After Pfizer Contribution, Heartland Continues Attacks On Climate Science And Tobacco RisksBy Brad Johnson, campaign manager of Forecast the Facts
Despite rising pressure from scientists and doctors, top Pfizer executives defended their affiliation with the Heartland Institute, brushing aside concerns that the group mocks the risks of tobacco smoking and vilifies climate scientists.
In a call with activists on Wednesday, Pfizer Corporate Secretary Matthew Lepore explained that Pfizer gave Heartland Institute $45,000 for 2012 and is considering future donations for 2013 and beyond. In recent months, Heartland’s president Joe Bast has compared believers in climate science to the Unabomber and claimed that the public health community has a campaign to “demonize smokers” based on “junk science.”
Lepore also stated that Pfizer isn’t concerned by the decisions of its competitors, such as Eli Lilly, GlaxoSmithKline, and Bayer, to disassociate themselves with Heartland:
“We do things at Pfizer that are best for shareholders of Pfizer. What’s going to make us make our decision is where we make a determination that the benefits we receive from Heartland are no longer justified.”
The call with Pfizer executives was organized by Forecast the Facts on behalf of over 2000 members in the medical community, who have signed an open letter to Pfizer CEO Ian Read demanding that his company stop supporting Heartland.
Lepore defended the “benefits we receive from Heartland” after being reminded by representatives from the National Wildlife Federation and Americans for Nonsmokers Rights that climate change and tobacco addiction are global health threats. The executives were told that Heartland’s claim that the risks of climate change and tobacco disease are junk science is ethically and morally unacceptable. Pfizer’s funding lends credibility to an organization that remains a front group for tobacco companies such as Altria and Reynolds American and polluters such as Murray Energy and Koch Industries.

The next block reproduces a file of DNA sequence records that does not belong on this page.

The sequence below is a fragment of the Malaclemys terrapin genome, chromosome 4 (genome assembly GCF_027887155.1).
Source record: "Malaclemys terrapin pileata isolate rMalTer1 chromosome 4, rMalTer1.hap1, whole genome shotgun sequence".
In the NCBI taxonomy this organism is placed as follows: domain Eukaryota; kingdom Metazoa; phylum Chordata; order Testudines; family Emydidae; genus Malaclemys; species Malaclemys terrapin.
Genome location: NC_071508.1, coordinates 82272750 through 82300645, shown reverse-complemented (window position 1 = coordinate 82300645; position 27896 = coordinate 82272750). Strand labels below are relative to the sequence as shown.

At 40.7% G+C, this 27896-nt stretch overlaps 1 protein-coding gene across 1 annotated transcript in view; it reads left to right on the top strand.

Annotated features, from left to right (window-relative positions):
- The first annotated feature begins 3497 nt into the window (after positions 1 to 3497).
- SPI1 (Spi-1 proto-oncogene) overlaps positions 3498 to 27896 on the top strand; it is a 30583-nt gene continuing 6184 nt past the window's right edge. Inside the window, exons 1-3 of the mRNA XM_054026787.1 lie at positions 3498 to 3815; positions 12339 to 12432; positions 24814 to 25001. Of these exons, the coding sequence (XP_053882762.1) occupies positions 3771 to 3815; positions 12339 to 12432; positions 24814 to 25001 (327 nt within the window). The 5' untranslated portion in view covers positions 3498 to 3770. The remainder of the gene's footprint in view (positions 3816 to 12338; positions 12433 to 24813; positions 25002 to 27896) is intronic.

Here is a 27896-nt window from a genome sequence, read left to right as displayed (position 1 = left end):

The executives on the call minimized the severity of the climate and tobacco threats, which cost millions of lives around the world every year. Pfizer’s funding is “specifically designated for health care issues,” Lepore said, including vaccine regulation, academic detailing, and personalized medicine. “We can’t be very knee jerk on every issue that is brought to our attention,” said Marc Scarduffa, Vice President, Government Relations & Public Affairs. Pfizer produces Chantix, a nicotine replacement therapy for tobacco addiction, and Spiriva, which treats tobacco-related pulmonary disease.
The Union of Concerned Scientists is asking people to contact the two medical doctors on Pfizer’s board of directors with the message that “they can help protect Americans’ health by cutting off funding for climate denial groups.”
The climate advocacy organization Forecast the Facts announced Thursday they will be handing out flyers at Pfizer’s headquarters in New York City to Pfizer employees asking them to sever ties with the Heartland Institute.